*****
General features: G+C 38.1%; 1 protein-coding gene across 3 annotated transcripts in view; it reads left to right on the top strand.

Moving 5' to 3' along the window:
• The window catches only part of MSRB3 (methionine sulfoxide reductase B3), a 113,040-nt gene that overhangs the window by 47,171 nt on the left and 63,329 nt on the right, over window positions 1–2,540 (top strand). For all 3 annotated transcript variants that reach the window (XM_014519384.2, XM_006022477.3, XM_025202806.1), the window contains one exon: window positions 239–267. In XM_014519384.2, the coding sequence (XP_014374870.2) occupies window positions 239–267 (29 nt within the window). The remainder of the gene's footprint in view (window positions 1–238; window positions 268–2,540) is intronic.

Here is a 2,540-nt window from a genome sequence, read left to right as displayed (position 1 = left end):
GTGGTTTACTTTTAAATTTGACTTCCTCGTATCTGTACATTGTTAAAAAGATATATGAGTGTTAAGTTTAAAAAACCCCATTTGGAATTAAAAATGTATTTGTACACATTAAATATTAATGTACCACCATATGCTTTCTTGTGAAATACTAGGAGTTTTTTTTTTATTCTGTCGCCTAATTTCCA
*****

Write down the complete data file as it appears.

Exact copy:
General features: G+C 38.1%; 1 protein-coding gene across 3 annotated transcripts in view; it reads left to right on the top strand.

Moving 5' to 3' along the window:
• The window catches only part of MSRB3 (methionine sulfoxide reductase B3), a 113,040-nt gene that overhangs the window by 47,171 nt on the left and 63,329 nt on the right, over window positions 1–2,540 (top strand). For all 3 annotated transcript variants that reach the window (XM_014519384.2, XM_006022477.3, XM_025202806.1), the window contains one exon: window positions 239–267. In XM_014519384.2, the coding sequence (XP_014374870.2) occupies window positions 239–267 (29 nt within the window). The remainder of the gene's footprint in view (window positions 1–238; window positions 268–2,540) is intronic.

Here is a 2,540-nt window from a genome sequence, read left to right as displayed (position 1 = left end):
GTGGTTTACTTTTAAATTTGACTTCCTCGTATCTGTACATTGTTAAAAAGATATATGAGTGTTAAGTTTAAAAAACCCCATTTGGAATTAAAAATGTATTTGTACACATTAAATATTAATGTACCACCATATGCTTTCTTGTGAAATACTAGGAGTTTTTTTTTTATTCTGTCGCCTAATTTCCA